Women have practiced as landscape architects for over a century, since the founding of the practice as a profession in the United States in the 1890s. They came to landscape architecture as gardeners, garden designers, horticulturalists, and fine artists. They simultaneously shaped the profession while reflecting contemporary practice. It is all the more surprising, then, that the history of women in American landscape design has received relatively little attention. Thaïsa Way corrects this oversight in Unbounded Practice: Women and Landscape Architecture in the Early Twentieth Century. Describing design practice in landscape architecture during the first half of the twentieth century, the book serves as a narrative both of women—such as Beatrix Jones Farrand, Marian Cruger Coffin, Annette Hoyt Flanders, Ellen Biddle Shipman, Martha Brookes Hutcheson, and Marjorie Sewell Cautley—and of the practice as it became a profession.
Winner of a 2008 David R. Coffin Publication Grant, awarded by the Foundation for Landscape Studies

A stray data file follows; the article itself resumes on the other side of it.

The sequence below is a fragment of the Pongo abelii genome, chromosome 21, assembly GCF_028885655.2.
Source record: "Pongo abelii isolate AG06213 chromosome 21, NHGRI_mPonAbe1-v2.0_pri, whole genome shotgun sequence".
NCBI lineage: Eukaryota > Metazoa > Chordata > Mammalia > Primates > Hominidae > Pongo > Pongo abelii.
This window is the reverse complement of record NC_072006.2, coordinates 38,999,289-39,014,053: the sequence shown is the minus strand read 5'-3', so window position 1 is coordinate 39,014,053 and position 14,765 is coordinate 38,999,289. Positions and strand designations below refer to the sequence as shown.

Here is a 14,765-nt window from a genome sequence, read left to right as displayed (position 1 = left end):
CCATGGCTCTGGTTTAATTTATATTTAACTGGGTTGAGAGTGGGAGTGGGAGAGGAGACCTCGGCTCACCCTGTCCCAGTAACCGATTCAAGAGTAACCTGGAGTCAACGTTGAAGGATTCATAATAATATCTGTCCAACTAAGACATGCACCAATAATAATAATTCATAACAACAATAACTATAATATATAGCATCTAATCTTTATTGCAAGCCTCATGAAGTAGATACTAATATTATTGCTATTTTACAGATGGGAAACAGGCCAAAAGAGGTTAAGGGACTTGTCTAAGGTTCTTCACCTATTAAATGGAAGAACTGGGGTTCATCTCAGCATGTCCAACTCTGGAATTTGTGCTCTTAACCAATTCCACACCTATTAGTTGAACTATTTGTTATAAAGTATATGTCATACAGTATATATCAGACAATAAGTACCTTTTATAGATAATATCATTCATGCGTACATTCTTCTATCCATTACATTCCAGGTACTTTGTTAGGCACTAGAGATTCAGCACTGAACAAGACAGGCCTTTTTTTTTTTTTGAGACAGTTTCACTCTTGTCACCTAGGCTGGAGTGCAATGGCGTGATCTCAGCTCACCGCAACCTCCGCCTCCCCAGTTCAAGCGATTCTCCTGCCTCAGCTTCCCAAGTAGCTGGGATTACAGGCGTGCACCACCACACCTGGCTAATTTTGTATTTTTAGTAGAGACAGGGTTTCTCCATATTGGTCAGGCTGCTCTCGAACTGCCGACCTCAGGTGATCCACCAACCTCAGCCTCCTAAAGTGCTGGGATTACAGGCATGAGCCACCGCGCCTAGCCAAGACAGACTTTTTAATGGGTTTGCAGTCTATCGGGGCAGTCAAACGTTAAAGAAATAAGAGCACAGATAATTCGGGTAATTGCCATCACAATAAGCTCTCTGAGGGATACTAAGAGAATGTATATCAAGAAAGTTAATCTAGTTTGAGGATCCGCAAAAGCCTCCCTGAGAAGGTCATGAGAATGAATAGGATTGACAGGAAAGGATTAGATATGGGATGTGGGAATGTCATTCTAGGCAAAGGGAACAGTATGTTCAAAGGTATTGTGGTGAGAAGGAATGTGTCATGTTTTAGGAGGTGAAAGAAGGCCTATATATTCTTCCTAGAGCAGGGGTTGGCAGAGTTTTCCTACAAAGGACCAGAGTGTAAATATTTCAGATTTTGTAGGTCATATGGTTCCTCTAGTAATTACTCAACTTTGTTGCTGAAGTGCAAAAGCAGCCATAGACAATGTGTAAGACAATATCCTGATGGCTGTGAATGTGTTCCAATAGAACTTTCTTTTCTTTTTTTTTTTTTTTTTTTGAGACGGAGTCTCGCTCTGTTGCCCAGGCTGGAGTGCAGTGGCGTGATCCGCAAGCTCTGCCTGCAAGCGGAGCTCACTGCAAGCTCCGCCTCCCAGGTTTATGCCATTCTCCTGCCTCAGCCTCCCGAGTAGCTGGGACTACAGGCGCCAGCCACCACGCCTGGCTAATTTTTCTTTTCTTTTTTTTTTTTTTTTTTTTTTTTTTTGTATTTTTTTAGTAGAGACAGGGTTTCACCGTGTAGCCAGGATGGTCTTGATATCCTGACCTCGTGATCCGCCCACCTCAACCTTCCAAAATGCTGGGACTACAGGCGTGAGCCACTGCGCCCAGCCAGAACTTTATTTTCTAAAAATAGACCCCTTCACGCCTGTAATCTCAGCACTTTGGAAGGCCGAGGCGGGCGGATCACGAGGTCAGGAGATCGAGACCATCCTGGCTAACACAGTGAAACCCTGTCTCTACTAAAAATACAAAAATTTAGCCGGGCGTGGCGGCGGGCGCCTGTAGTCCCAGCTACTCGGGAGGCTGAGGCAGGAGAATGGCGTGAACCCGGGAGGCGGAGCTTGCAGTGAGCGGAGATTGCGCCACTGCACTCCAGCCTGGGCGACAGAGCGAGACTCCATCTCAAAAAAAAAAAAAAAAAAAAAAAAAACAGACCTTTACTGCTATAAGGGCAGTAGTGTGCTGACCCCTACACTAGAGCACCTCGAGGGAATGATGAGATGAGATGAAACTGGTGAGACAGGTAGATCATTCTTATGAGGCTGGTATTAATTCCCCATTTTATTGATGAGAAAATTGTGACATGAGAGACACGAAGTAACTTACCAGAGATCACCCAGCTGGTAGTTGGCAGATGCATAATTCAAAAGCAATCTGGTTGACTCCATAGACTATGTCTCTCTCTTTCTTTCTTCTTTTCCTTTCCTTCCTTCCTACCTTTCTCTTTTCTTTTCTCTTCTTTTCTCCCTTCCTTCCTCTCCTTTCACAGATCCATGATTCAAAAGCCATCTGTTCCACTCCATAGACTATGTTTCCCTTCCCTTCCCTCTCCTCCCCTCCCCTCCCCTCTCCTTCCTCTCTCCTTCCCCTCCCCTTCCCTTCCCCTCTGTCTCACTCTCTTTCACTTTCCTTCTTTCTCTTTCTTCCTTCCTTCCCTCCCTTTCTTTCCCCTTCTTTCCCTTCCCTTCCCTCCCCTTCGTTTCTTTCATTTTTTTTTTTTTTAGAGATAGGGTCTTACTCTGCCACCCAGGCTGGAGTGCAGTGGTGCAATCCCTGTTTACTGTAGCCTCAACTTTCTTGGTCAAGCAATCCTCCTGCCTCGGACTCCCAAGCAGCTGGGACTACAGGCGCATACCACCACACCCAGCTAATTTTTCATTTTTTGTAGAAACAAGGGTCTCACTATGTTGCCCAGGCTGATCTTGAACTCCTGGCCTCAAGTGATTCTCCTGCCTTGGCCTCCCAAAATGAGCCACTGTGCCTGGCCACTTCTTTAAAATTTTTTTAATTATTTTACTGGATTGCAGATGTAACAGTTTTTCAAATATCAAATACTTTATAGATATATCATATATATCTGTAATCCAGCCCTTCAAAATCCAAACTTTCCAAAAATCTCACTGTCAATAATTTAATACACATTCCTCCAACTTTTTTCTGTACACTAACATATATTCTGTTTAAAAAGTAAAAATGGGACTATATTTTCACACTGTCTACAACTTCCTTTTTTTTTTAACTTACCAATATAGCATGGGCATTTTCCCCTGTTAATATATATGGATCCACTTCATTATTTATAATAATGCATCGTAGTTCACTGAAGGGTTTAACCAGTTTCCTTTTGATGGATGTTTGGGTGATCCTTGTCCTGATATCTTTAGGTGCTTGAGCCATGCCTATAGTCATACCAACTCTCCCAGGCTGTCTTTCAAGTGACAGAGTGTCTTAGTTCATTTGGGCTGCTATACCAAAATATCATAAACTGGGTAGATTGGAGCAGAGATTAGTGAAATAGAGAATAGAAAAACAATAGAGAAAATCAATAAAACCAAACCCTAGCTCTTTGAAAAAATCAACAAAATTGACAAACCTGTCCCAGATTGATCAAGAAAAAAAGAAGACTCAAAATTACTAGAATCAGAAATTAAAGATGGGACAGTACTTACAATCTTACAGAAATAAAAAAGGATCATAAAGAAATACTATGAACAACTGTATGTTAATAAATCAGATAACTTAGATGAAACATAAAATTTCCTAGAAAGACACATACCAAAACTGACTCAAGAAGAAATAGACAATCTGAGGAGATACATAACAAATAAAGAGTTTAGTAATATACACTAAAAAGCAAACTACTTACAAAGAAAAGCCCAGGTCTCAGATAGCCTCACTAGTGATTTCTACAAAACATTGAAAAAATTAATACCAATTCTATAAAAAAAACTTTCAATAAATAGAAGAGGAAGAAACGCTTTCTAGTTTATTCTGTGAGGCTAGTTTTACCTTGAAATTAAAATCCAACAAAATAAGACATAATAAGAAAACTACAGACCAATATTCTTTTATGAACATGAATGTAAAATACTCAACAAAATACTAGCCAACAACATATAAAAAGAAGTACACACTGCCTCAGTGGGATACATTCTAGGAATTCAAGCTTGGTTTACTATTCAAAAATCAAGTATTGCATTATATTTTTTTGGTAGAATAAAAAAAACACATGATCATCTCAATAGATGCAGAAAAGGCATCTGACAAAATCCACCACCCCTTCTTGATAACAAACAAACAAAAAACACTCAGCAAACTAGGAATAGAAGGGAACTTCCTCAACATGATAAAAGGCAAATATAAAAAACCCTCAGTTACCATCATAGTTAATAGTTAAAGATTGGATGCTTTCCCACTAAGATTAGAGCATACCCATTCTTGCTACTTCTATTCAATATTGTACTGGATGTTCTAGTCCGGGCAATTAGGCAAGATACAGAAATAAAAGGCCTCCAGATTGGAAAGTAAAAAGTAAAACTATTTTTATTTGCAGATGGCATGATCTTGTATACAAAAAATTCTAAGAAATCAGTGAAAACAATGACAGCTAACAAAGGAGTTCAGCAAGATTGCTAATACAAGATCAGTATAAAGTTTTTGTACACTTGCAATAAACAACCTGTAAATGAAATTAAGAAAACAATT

Unbounded Practice will transform the accepted history of American landscape architecture as a narrative of successive male designers making autonomous design innovations. Thaïsa Way provides a nuanced account of the diverse ways in which women entered and succeeded in landscape architecture praxis. The collective contributions of this wide-ranging practice are impressive and often embodied early ecological practices and social agendas intended to foster a sense of community.
The story of American women as practitioners in the field of landscape design is one that has not been told before as completely as it is here. Way writes not just about women landscape designers but very insightfully about the landscape profession coming of age in the early twentieth century through the education and practices of both men and women. Unbounded Practice is an original and valuable work.
Groundbreaking and innovative.... [Way] has written a rich and meaningful overview of the defining decades of our profession that should become required reading for all students of landscape architecture.
"[A] useful and intriguing resource that guides readers through the progression of landscape architecture and outlines the women who strived to fulfill their career goals and personal aspirations throughout this process."
Thaïsa Way is Assistant Professor in the College of Built Environments at the University of Washington.